Too soon, that day drifts in to night,
They part in evening’s dusky light,
Return to trenches for the fight,
Too soon, the fragile truce will end,
Too soon, they’ll kill a newfound friend,
For winds of war blow cold and rage
In Flander’s fields.

Their war is now a dusty page,
From ancient times, another age,
And through these many years they sleep,
With no more promises to keep.
Though poppies grow and larks still sing
In Flanders fields.
Curtis D. Bennett


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Poems by DL

His military experience and life today.

"I spent nine years in total in the army, in the Royal Corps of Signals, as what the army calls a Communications Specialist (Electronic Warfare). Basically the Army's radio eavesdroppers.
I enlisted in 1989, when the world appeared (on the surface at least) a very peaceful place. I was only three months out of training when posted to Saudi Arabia one week after my 20th birthday. Since EW operators are rather thin on the ground, and signals intelligence is a vital role in any military operation, we tend to be amongst the first units deployed to any trouble spots.

 In the space of my ten years service, I served in (in chronological order) Germany, the Gulf , Bosnia under UN command in 1993, A 12 month tour in Northern Ireland in 1994-5,then back to Bosnia for six months with NATO in 1996. Finally a six month tour with the UN in Cyprus in 1998 before being injured in a training accident leading to my discharge on medical grounds late in 1998.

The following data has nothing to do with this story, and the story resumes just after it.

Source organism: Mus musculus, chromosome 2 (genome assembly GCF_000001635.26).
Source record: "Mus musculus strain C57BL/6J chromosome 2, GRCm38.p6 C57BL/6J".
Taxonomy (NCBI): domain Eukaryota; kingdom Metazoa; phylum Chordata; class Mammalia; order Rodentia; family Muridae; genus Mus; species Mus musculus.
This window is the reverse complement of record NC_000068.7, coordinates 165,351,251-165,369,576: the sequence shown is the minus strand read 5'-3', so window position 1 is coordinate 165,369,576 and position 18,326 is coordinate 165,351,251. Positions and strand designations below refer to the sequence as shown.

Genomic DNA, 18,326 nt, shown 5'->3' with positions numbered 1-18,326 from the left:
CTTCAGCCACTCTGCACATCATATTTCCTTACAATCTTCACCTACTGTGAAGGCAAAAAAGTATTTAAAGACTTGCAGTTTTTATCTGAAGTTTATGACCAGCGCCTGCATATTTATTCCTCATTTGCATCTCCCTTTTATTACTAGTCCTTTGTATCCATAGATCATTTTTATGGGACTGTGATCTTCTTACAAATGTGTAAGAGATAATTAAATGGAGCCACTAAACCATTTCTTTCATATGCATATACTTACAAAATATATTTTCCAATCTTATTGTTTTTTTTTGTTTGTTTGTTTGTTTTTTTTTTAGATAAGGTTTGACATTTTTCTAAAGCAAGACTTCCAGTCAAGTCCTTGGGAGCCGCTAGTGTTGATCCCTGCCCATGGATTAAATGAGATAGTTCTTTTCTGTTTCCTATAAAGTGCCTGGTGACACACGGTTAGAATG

I started writing during my UN tour in Bosnia in 1993, writing about home to my family, mainly as a means of escape from the bitter conflict which surrounded us and the sheer frustration of the UN's rules of engagement, which had basically reduced front line combat troops to "body counters". I gradually began to write more about the events I was involved in, as a means of release (a very common occurrence I see with the other contributors to the warpoetry website). This has continued since then, and I'm currently engaged, (when I have the time in between working and raising a family) in writing a biographical account of the events of my life, mainly the damage that war can do to all it touches, and moving on into normal life."
DL, 2006.

On Returning Home

(Written whilst on leave, after completing a UN tour in Bosnia, 1993.

Christmas is happening,
All around, people laugh, play,
Shop, looking for nice things to give,
The world hasn’t changed,
It’s all as it was before,
Happy, carefree people,
You go about your lives.
If bliss is caused by ignorance,
We are one blissful nation.

You pass me in the street,
As you hurry to buy your presents,
Gifts that cost you dear,
But have only weeks of value
For those who will receive them.
You pass me by, you see another happy shopper,
One of your own, nothing unusual.
Yet only I know where I’ve been;
Only I know what I’ve seen.

Last week I was watching,
Last week I was a witness,
A witness to the worst that man can do,
A house, a home for a happy family,
Merely wanting to live a pleasant life,
Now burned into charred flesh and ashes,
All killed, all slaughtered, all destroyed,
Last week, I saw this,
Just last week.

Still you all shop,
Spending your money, carefree,
Untouched by war, this land of peace
For fifty years, this land unburned.